Volunteer cited for feeding the homeless outside Houston Public Library in March found not guilty in criminal court

HOUSTON – A volunteer who was ticketed by Houston Police for feeding the homeless outside the public library back in March was found not guilty in a criminal court trial earlier this week.

Phillip Picone is with the group Food Not Bombs, which has been operating since 1995, but because of a city ordinance, they have been asked to move their operations to a different location.

RELATED: Volunteers feeding homeless in downtown Houston ticketed by HPD officer

On Sunday, Picone held a press conference outside the Houston Library on Smith Street with civil rights lawyer Randall Kallinen and trial lawyer Paul Kubosh.

Attorneys said this ordinance goes against the right to free speech. Picone called the court hearing a victory and said it would not stop him from feeding the homeless.

At the corner of McKinney and Smith Street in downtown Houston, homeless people lined up for a hot meal thanks to the group Food Not Bombs.

“We’ve got families that come out here with children to come out and eat. We serve them as well,” Shere Dore said.

Close to 45 volunteers from the group received tickets from Houston Police back in March for distributing food outside the library. It is an ordinance that has been in place since 2012. Paul Picone, an active volunteer went to court earlier this week and a jury found him not guilty for violating city law for feeding the homeless outside the library.

“It was a very pretentious victory. I was wanting to preclude that by saying that when there is unity there is always victory,” he said.

Paul Kubosh served as the trial lawyer and said Picone exercised his right to feed people in need.

“This law that the city has passed is absurd. It criminalizes the Samaritan for giving, for giving,” Kubosh said.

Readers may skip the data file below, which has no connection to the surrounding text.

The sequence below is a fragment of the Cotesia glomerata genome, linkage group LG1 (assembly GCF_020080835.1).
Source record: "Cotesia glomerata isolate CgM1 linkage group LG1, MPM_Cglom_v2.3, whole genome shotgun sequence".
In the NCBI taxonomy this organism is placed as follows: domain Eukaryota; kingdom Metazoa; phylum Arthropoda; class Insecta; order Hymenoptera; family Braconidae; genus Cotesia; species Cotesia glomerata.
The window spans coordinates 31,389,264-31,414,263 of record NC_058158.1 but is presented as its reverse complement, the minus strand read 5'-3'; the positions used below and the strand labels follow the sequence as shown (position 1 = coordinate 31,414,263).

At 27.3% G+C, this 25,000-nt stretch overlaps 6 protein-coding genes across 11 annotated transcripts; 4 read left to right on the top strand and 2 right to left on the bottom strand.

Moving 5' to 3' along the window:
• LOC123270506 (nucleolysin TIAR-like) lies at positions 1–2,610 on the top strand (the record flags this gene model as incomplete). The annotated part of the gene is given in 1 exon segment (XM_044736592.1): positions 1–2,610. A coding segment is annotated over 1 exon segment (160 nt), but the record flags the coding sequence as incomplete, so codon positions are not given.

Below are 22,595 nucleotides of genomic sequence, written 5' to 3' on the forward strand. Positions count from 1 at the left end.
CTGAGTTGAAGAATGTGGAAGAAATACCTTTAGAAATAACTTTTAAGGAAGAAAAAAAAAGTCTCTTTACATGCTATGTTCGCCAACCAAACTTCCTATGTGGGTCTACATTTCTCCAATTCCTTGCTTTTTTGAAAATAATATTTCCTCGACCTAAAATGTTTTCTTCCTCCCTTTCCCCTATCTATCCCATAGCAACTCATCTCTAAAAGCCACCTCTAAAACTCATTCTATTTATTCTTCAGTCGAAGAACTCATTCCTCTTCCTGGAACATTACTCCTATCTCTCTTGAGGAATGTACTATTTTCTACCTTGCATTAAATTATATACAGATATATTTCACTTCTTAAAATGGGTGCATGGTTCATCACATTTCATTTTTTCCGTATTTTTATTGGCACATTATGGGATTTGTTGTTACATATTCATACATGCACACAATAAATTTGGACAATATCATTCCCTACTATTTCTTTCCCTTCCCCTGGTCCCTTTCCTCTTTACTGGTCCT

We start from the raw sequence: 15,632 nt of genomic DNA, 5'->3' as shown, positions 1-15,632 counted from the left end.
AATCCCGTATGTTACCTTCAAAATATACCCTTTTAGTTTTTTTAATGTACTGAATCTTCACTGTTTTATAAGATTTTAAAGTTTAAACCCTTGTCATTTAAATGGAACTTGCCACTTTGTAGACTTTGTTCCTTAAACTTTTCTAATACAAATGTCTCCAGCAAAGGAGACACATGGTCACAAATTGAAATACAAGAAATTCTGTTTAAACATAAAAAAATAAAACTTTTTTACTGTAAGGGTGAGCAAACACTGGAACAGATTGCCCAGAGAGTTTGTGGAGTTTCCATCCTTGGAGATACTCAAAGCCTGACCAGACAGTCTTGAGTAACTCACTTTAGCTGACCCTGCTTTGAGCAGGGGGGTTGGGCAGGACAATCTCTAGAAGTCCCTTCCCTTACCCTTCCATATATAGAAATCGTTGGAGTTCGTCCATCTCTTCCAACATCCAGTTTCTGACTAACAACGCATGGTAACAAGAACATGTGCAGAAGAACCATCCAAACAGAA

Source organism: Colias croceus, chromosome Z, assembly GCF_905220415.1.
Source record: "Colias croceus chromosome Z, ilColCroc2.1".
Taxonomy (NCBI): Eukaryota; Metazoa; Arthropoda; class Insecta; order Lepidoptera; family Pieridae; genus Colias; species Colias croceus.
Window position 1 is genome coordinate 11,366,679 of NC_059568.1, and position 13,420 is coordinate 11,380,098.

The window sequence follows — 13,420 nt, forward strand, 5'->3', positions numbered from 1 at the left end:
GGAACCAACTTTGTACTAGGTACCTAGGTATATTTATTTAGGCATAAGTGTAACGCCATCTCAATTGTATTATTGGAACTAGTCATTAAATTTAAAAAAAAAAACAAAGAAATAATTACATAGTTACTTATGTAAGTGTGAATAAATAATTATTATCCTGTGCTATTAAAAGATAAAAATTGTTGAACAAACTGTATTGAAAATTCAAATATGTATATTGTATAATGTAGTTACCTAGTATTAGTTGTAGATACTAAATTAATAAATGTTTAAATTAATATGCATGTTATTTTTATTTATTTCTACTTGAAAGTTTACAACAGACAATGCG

Civil rights attorney Randall Kallinen said no crimes were committed.

“Only the people who are conducting or sponsoring this event are supposed to be given tickets, but people who are just helping out are given tickets, so they don’t care if they fit into the law or not,” he said.

The City of Houston released the following statement after the news conference:

“The City of Houston intends to vigorously pursue violations of its ordinance relating to the feeding of the homeless. It is a health and safety issue for protecting Houston’s residents. There have been complaints and incidents regarding the congregation of the homeless around the library, even during off hours. No municipality prevails in every prosecution of a category of violations. Houston prevailed in the first matter and expected to do so in several others. The City has carefully balanced competing concerns, ensuring through its own program and though its significant allocation of funds that there are alternative, nearby feeding locations that have been well attended and well received.” - City of Houston Attorney Arturo Michel

The city offered Food Not Bombs to serve at 61 Riesner Street, but volunteers opposed it.

“We do not need to be in a place where we can see jail cells and barbed wire. A lot of the people we share food with are not comfortable bringing themselves there, they may be picked out and given special treatment by the police who are around,” one volunteer said.

Attorneys said another court hearing is scheduled for Thursday at the municipal court. Picone has filed a federal civil rights case to hold the law unconstitutional.

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